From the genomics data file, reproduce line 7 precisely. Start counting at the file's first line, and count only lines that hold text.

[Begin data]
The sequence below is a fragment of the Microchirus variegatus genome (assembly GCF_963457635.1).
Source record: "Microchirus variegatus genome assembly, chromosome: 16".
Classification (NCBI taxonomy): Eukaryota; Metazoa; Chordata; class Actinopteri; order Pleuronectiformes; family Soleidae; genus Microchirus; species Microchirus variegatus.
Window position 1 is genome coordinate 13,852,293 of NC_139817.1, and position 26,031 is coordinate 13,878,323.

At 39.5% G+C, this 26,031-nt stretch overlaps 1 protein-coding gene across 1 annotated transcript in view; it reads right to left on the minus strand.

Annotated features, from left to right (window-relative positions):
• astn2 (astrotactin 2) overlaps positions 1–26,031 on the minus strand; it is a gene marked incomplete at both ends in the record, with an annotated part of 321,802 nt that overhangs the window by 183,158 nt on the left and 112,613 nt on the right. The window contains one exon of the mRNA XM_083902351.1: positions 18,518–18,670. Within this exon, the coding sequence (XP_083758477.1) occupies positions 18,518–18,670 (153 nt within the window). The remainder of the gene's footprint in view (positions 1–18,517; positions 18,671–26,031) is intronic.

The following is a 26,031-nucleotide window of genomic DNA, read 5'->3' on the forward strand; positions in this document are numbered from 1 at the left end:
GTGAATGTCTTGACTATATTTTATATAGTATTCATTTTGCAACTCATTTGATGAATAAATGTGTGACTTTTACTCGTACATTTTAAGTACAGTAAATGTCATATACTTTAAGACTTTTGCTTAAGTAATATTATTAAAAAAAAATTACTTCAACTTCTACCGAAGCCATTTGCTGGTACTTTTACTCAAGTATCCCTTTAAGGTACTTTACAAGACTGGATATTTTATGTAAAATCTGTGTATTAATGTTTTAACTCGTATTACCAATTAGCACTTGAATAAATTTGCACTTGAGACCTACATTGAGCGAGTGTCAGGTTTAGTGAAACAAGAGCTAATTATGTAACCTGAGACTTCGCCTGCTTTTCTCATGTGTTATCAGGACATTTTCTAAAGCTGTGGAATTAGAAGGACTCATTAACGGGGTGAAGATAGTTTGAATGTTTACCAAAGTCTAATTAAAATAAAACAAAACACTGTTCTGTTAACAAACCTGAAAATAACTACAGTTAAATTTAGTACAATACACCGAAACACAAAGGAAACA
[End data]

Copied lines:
• astn2 (astrotactin 2) overlaps positions 1–26,031 on the minus strand; it is a gene marked incomplete at both ends in the record, with an annotated part of 321,802 nt that overhangs the window by 183,158 nt on the left and 112,613 nt on the right. The window contains one exon of the mRNA XM_083902351.1: positions 18,518–18,670. Within this exon, the coding sequence (XP_083758477.1) occupies positions 18,518–18,670 (153 nt within the window). The remainder of the gene's footprint in view (positions 1–18,517; positions 18,671–26,031) is intronic.